That is, you’ll need more rolls than the other guy to reach the same break-even mark, because most non-regression Place-bet methods require several more additional Place-bet hits (wins) in order to cover the cost of the wagers that are out on the layout.  Only after all of those bets are totally paid for, can you start collecting profit.  If you need four or five MORE paying-hits on the same Place-bets as the “regressionist” does, and he only requires one paying hit until he is in the profit zone; then whom do you think will be able to show a net-profit more often?  And whom do you think will be able to get to higher levels of profit more frequently? 

The answer is, the guy who uses a Steep Initial Regression, and then steadily ramps-up them up from there…THAT’S WHO!

So instead of needing only one paying-hit before you enter the profit-zone, the NON-regression player will often require three or four or even five paying-hits to get to the same point.  Now on a mid-to-long roll hand, that’s okay, but on the short ones, well I gotta tell you that needing more rolls just to break-even AIN’T that good of a plan.  

A Steep Regression let’s you get to the break-even point that much sooner.  From there, you are into the profit-zone, which means you are able to rake in real earnings much faster.

Money that you’ve won only becomes a profit when all your bets are paid for, and it only becomes net-profit AFTER you take those winnings off of the table and set them in your rack.  If all your winnings are still out there on the table; then they are just re-invested wins.  They only become tangible profit when you take them out of play and put them into your locked-up bankroll.

If you don’t use an initially Steep Regression on your most dominant Signature-Number Place-bets; then your dice-shooting has to be at least three or four or five rolls PER HAND BETTER than someone who uses a regression.  That’s something to think about the next time you are on your way to the casino-cashiers cage with your net-winnings or the skeletal remains of your session-bankroll.

“They Make MORE Money Off of MY Rolls Than I Do”

Several skilled Precision-Shooters have complained to me about other people at the table making tons of money off the good rolls that they themselves (the Precision-Shooter) are throwing, while they collect a mere pittance in comparison to the other players.  Some accomplished rollers actually resent the fact that other players are betting it up, while the shooter himself is barely causing a ripple in the profit-pond.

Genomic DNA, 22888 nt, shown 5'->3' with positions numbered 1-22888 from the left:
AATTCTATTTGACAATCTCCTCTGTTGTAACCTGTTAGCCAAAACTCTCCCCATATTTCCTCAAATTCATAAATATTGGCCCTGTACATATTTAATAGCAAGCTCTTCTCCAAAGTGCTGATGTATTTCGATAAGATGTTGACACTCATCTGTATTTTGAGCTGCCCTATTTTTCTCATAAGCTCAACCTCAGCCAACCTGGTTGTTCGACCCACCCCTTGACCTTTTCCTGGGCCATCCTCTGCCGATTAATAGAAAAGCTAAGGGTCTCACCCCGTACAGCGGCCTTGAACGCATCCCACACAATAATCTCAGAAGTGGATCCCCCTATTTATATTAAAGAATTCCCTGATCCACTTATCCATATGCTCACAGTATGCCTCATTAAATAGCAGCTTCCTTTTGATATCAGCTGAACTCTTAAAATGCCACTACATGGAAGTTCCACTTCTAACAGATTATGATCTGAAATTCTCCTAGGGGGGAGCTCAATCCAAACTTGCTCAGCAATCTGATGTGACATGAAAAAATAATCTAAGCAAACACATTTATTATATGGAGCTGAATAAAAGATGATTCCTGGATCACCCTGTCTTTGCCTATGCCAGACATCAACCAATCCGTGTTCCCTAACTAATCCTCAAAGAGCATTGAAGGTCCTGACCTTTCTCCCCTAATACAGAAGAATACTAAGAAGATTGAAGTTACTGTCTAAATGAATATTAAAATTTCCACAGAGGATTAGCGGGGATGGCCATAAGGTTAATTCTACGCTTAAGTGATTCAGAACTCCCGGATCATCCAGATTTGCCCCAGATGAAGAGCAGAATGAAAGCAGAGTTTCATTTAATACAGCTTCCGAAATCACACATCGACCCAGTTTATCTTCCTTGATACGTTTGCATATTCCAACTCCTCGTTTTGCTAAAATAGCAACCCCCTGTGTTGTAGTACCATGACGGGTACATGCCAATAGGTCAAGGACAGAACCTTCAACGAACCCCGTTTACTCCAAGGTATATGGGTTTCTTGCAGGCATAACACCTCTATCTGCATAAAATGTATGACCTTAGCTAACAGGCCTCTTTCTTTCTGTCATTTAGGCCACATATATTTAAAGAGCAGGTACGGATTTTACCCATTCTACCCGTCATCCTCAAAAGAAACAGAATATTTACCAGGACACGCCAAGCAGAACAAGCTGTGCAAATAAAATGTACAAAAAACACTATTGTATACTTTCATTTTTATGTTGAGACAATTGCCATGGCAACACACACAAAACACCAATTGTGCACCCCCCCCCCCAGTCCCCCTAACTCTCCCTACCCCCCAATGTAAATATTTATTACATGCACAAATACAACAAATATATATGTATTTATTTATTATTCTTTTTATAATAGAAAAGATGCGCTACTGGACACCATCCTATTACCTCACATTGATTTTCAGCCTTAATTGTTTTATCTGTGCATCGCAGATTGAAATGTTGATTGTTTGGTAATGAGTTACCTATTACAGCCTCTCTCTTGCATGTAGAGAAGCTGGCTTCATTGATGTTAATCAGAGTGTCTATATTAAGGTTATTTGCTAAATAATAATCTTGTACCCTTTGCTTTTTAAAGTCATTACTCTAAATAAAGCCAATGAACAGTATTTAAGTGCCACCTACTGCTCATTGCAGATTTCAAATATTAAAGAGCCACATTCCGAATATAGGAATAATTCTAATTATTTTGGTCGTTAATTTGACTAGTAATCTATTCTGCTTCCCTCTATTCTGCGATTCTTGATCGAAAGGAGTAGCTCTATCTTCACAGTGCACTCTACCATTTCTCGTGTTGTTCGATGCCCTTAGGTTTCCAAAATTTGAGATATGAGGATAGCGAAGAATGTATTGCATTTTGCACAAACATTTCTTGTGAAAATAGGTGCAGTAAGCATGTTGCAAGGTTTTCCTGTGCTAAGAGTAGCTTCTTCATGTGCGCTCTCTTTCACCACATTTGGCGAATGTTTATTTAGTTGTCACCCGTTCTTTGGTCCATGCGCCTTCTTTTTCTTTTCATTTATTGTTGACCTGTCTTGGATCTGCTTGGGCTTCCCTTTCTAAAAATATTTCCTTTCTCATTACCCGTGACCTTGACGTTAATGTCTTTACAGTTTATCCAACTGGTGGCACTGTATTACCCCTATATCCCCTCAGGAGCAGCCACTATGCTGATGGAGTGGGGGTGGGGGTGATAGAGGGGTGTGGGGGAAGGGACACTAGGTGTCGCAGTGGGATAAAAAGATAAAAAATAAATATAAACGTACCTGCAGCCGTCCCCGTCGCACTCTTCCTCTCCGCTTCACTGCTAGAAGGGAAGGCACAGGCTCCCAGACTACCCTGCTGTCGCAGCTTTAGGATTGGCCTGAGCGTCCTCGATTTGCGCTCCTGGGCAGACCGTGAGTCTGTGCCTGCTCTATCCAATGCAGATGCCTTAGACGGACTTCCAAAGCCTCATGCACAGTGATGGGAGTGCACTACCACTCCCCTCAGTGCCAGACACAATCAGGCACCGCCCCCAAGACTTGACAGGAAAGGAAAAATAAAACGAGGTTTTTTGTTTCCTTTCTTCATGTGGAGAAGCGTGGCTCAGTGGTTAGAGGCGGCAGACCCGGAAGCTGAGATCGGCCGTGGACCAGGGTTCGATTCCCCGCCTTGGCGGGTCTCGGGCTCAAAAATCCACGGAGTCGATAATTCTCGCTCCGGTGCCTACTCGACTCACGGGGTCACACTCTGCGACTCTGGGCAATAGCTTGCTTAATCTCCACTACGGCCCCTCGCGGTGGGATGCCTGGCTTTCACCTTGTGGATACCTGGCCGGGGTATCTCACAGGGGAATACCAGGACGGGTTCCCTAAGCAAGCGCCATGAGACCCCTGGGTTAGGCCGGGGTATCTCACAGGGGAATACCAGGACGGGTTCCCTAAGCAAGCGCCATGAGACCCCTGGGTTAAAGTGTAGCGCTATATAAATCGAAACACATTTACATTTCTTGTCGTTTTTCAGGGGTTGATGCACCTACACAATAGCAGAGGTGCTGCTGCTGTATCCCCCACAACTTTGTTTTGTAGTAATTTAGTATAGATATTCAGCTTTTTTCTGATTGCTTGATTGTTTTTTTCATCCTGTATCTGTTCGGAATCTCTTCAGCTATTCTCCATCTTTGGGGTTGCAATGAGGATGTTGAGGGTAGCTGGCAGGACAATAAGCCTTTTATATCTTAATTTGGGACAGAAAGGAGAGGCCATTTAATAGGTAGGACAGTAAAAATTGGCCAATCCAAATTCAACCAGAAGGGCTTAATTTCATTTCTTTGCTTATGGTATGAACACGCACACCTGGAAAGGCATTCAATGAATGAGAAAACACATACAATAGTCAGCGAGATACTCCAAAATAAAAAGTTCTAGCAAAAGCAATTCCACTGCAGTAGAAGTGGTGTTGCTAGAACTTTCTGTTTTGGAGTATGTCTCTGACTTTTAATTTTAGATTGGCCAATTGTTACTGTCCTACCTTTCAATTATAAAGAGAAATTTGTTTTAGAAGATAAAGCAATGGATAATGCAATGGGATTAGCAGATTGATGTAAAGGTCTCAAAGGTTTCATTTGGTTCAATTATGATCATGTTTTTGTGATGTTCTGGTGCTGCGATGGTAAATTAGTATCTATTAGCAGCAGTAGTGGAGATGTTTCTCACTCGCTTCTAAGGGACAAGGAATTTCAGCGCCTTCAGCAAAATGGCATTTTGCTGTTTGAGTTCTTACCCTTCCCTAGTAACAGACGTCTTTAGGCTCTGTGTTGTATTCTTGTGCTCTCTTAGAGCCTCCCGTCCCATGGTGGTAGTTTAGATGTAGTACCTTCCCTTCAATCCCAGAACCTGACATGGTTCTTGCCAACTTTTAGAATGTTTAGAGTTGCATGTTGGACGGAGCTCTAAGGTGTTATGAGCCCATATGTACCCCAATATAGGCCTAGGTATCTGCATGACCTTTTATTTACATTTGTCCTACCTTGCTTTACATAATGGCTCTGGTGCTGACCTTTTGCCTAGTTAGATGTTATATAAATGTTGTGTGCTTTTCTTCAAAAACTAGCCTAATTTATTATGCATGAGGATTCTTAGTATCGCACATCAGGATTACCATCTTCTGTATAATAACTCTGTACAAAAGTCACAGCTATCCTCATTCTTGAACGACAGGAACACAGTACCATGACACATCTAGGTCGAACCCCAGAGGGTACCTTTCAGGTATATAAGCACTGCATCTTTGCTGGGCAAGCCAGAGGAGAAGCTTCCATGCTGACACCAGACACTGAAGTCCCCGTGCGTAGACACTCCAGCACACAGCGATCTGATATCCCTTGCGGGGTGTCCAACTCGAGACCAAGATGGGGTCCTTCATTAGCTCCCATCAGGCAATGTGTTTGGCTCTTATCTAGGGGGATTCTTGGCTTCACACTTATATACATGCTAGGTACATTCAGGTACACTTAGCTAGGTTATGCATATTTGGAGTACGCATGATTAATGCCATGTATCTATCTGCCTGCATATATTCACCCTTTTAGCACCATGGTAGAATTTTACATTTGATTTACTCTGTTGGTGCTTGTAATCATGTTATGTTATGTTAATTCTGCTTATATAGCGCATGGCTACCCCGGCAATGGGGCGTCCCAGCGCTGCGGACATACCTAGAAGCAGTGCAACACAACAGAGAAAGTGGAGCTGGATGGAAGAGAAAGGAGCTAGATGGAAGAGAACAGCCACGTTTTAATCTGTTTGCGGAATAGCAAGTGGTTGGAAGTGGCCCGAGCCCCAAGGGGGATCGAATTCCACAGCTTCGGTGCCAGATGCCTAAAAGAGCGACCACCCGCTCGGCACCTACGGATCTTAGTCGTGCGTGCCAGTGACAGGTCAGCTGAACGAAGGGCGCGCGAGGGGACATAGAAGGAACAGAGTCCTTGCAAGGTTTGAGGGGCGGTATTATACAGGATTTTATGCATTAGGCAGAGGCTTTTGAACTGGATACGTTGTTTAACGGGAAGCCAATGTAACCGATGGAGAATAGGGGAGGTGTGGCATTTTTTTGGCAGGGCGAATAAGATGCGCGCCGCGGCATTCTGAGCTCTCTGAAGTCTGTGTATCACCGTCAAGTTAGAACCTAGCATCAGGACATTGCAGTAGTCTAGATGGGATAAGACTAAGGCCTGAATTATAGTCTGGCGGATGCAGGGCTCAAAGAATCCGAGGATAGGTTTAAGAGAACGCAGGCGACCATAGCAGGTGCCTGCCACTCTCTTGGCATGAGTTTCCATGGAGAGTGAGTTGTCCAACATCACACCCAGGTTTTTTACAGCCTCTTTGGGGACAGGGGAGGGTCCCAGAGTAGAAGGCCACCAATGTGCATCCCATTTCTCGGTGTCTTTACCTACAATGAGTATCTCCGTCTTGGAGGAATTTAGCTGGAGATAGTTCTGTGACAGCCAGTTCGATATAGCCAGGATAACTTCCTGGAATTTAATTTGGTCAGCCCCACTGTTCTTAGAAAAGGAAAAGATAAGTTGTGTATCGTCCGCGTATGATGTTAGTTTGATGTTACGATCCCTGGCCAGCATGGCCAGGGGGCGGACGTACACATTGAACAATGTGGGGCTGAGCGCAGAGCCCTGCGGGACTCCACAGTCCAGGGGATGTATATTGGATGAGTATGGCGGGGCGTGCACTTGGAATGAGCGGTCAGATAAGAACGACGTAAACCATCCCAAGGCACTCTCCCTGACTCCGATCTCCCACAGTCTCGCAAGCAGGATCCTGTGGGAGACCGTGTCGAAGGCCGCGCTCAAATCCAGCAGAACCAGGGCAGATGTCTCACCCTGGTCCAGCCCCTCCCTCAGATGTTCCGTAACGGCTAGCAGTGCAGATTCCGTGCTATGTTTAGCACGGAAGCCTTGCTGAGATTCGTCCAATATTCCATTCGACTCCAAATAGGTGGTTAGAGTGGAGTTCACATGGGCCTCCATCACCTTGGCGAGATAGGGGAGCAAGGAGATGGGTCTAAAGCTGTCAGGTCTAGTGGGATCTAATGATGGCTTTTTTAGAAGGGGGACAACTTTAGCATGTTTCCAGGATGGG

To a large extant, that's just the nature of the game, but it’s also indicative that other players may be jumping on your own good shooting before you do.  They may have come to realize that your shooting is head and shoulders above the random-rolling crowd, and therefore, they are more likely to start “betting it up” even before you do.    In the alternative, they may be recognizing an opportunity, and so they seize it by the throat and squeeze out the profit until it squeals like a pig.  In either case, they jump in when the going gets good, regardless of whether or not you, as the shooter, has the faith or the bankroll to do it yourself.

Oft time, so many skilled dicesetters have been burned by their own previous pre-mature or aggressive (non locked-in profit) wagering methods; that when their good rolls do come along, they lag way behind the betting-curve because they are gun-shy and don’t want to get burned like they did in previous forays. 

Unfortunately, the reluctance of some very accomplished shooters in holding off their aggressive pressing until it’s too late; often leads to even more frustration and anxiety when their good rolls show up the next time.  If they’ve waited too long and frustrated themselves to the point of distraction, especially in light of everyone else but themselves making money off of the roll so far; then when they do finally “bet it up”; they often get a distracted, unfocused, anxiety-riddled 7-Out result. 

Subsequently, the very next time the same thing happens, they are even MORE gun-shy than the last time, and the vicious reluctance/frustration circle gets bigger and bigger.  When that occurs, the SHOOTING-skills of the player may have demonstrated themselves as being truly outstanding, yet his BETTING-skills are shown to be quite poor by comparison. 

As players we have to get our mental game in order before we’re able to take full advantage of our physical skills.

We keep returning to this “match-your-bets-to-reflect-your-current-skills” theme, yet it seems to be one of the most difficult to apply.

How I Deal With That Problem